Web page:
Test Design

Pulled directly from TestingEducation.org:

Overview

This course is a survey of test techniques. We look at a few techniques more closely than the rest but we don't expect this course to make you a skilled practitioner of any technique.

  • Gain familiarity with a variety of test techniques.

  • Learn structures for comparing objectives and strengths of different test techniques.

  • Use the Heuristic Test Strategy Model for test planning and design.

  • Use concept mapping tools for test planning.

The course takes a fast skim of several dozen techniques, and looks at a few in detail.

The current slide set comes in the course sequence after sections on:

  • Function testing

  • Domain testing (and with it, a first look at risk-based testing)

  • Scenario testing

We then skim a group of 10 different techniques, noticing their different objectives, strengths and blind spots.

Slides

Videos

Lecture 1: Function Testing, Tours, & A Taxonomy of Techniques

This lecture provides a structure for organizing your thinking about the many test techniques, and a focus on testing tours and on function testing. (Why together? The most common tour is an excellent foundation for function testing.)

  • part A (9 mins, 14 secs)

  • part B (9 mins, 20 secs)

  • part C (3 mins, 32 secs)

  • part D (10 mins)

  • part E (9 mins, 51 secs)

  • part F (4 mins, 38 secs)

Lecture 2: Risk-Based Testing, Testing Strategy and the Heuristic Test Strategy Model

This lecture introduces risk-based testing, including failure mode analysis and quicktests. The lecture also examines a few concepts important for developing a testing strategy.

  • part A (9 mins,4 secs)

  • part B (9 mins,59 secs)

  • part C (9 mins, 15 secs)

  • part D (9 mins, 11 secs)

  • part E (1 mins, 39 secs)

Lecture 3: Specification-Based Testing

This lecture introduces specification-based testing and suggests eight questions that can guide specifications analysis.

  • part A (8 mins, 24 secs)

  • part B (9 mins, 35 secs)

  • part C (9 mins, 1 sec)

Lecture 4: Scenarios and Use Cases. Comparatively Evaluating Test Techniques

This lecture introduces scenario testing, including 17 approaches to creating suites of scenario tests. It also suggests comparing test techniques in terms of their core strengths and describes 18 potential core strengths.

  • part A (9 mins, 49 secs)

  • part B (9 mins, 49 secs)

  • part C (9 mins, 58 secs)

  • part D (10 mins)

Lecture 5: Domain Testing

This lecture introduces domain testing, the most popular test technique. The lecture presents a schema for applying domain testing that emphasizes the technique's roots in risk-based testing.

  • part A (9 mins,26 secs)

  • part B (9 mins, 16 secs)

  • part C (9 mins, 57 secs)

  • part D (6 mins, 50 secs)

  • part E (9 mins, 57 secs)

Lecture 6: Combination Testing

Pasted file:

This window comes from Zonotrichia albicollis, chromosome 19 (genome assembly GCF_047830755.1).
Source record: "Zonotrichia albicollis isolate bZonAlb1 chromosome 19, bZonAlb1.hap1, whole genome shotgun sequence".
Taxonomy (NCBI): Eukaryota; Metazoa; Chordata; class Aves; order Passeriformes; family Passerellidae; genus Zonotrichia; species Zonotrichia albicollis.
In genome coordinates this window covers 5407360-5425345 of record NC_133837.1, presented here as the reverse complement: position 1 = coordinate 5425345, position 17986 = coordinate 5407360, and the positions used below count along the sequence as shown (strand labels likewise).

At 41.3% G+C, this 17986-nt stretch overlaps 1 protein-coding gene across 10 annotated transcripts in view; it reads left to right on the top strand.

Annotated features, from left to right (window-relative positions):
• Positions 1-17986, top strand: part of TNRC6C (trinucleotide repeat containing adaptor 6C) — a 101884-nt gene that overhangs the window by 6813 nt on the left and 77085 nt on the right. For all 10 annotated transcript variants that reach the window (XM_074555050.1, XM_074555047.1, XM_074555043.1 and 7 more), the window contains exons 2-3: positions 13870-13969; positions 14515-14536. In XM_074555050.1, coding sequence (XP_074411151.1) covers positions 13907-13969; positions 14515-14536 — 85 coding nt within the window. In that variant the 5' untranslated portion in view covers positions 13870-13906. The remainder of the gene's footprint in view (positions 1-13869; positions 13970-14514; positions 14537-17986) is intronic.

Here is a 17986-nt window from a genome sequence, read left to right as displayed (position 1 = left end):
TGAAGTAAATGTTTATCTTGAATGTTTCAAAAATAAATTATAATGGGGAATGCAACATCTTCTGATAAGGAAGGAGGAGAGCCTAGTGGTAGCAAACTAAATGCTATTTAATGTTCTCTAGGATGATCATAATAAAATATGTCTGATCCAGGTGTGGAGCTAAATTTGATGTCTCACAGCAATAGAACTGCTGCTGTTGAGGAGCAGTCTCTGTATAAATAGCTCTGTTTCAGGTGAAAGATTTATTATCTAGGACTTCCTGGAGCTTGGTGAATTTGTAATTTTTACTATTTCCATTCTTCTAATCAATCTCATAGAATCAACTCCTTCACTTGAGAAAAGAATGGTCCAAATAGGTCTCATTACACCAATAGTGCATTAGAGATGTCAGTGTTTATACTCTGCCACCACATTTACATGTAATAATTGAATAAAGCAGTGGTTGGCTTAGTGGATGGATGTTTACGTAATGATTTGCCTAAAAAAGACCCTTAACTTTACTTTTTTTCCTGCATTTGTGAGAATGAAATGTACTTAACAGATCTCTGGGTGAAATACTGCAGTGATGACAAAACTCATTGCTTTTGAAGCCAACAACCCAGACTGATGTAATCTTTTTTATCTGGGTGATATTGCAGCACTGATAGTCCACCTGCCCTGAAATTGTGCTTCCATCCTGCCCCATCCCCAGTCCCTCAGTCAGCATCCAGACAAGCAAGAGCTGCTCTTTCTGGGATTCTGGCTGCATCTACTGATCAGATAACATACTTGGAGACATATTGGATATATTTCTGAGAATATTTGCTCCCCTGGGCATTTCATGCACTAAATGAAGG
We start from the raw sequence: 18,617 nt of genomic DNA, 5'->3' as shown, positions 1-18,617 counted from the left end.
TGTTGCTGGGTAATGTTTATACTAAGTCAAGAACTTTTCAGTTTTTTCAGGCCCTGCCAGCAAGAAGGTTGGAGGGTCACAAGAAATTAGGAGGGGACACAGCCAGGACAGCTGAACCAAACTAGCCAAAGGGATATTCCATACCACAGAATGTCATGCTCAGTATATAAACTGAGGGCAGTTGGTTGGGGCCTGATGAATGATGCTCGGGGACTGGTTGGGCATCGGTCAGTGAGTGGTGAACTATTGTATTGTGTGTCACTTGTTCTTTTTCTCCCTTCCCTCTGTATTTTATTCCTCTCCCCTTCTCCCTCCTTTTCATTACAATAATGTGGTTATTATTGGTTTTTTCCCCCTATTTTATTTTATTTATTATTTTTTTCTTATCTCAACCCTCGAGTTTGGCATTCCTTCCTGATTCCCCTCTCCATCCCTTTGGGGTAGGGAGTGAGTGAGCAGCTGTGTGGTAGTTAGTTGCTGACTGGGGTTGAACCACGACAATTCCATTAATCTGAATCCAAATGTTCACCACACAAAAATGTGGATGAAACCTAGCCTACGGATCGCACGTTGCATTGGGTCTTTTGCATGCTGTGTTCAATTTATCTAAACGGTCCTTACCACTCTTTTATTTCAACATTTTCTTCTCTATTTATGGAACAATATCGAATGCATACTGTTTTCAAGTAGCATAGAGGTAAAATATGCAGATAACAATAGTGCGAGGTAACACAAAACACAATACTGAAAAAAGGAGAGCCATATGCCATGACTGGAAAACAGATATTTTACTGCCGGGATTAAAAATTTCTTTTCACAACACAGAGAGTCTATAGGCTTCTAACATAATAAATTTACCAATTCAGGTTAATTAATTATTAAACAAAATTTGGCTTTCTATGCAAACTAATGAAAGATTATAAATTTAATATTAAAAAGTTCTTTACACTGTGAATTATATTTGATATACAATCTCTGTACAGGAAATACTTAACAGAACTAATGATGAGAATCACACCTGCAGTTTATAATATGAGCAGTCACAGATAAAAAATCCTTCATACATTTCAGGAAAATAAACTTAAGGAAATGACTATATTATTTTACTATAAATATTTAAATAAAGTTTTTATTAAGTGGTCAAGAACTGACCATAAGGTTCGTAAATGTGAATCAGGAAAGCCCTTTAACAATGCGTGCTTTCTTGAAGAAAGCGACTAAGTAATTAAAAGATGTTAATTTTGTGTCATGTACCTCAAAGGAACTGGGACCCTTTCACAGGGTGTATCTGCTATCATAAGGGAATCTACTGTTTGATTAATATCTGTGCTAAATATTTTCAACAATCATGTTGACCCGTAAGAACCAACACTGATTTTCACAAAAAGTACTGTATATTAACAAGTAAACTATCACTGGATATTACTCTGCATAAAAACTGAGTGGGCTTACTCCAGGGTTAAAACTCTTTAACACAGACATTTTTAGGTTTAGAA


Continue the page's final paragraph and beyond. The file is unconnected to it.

This lecture focuses on ways to test several variables together, emphasizing combinatorial approaches (such as all-pairs).

  • part A (7 mins, 20 secs)

  • part B (7 mins, 17 secs)

  • part C (9 mins, 49 secs)

  • part D (9 mins, 6 secs)

Readings

Required Readings

  • James Bach: Heuristic Test Strategy Model (PDF)

  • Michael Bolton: Blog: Why We Do Scenario Testing (PDF)

  • John M. Carroll: Five Reasons for Scenario-Based Design (PDF)

  • Jacek Czerwonka: Pairwise Testing in the Real World: Practical Extensions to Test-Case Scenarios (PDF)

  • Elisabeth Hendrickson, James Lyndsay, and Dale Emery: Test Heuristics Cheat Sheet (PDF)

  • Cem Kaner: What Is a Good Test Case? (PDF)

  • Cem Kaner: An Introduction to Scenario Testing (updated April 2013) (PDF)

  • Cem Kaner, James Bach, Bret Pettichord: Lessons Learned in Software Testing, Chapter 3: Testing Techniques (PDF)

  • Michael Kelly: Taking a Tour Through Test Country: A Guide to Tours to Take On Your Next Test Project (PDF)

  • Giri Vijayaraghavan and Cem Kaner: Bug Taxonomies: Use Them to Generate Better Tests (PDF)

  • Adler, M., & Van Doren, C. (1972). How to Read a Book. Touchstone (BOOK)

  • James Bach and Patrick J. Schroeder: Pairwise Testing: A Best Practice That Isn't (PDF)

  • Michael Bolton: Blog: Of Testing Tours and Dashboards (PDF)

  • Michael Bolton: The Factors of Function Testing (PDF)

  • Michael Bolton: Blog: Pairwise Testing (PDF)

  • Hans Buwalda: Soap Opera Testing (PDF)

  • Fiona Charles: Modeling Scenarios using Data (PDF)

  • D. M. Cohen, S. R. Dalal, M. L. Fredman, and G. C. Patton: The AETG System: An Approach to Testing Based on Combinatorial Design (PDF)

  • Ross Collard: Test Design: Developing test cases from use cases (PDF)

  • Copeland, L. (2004). A Practitioner's Guide to Software Test Design. Artech House (BOOK)

  • Gause, D.C., & Weinberg, G.M. (1989). Exploring Requirements: Quality Before Design. Dorset House (BOOK)

  • Dick Hamlet and Ross Taylor: Partition Testing Does Not Inspire Confidence (PDF)

  • Darren McMillan: Tales from the Trenches: Lean Test Cases (PDF)

  • Darren McMillan: Mind Mapping 101 (PDF)

  • NSW Government: Hazardous Industry Planning Advisory Paper No 8: HAZOP Guidelines (PDF)

  • Michael Hunter: You Are Not Done Yet Checklist (PDF)

  • Cem Kaner, Jack Falk, Hung Quoc Nguyen: Testing Computer Software, Second Edition, APPENDIX: COMMON SOFTWARE ERRORS (PDF)

  • Cem Kaner: Teaching the Software Testing Course: A Tutorial (PDF)

  • Cem Kaner and Bob Johnson: Styles of Exploration (PDF)

  • Michael Kelly: Blog: Touring Heuristic (PDF)

  • Myers, G. J. (1979). The Art of Software Testing. Wiley (BOOK)

  • Whittaker, J.A. (2002) How to Break Software, Boston: Addison Wesley (BOOK)

Assignments

Study Guide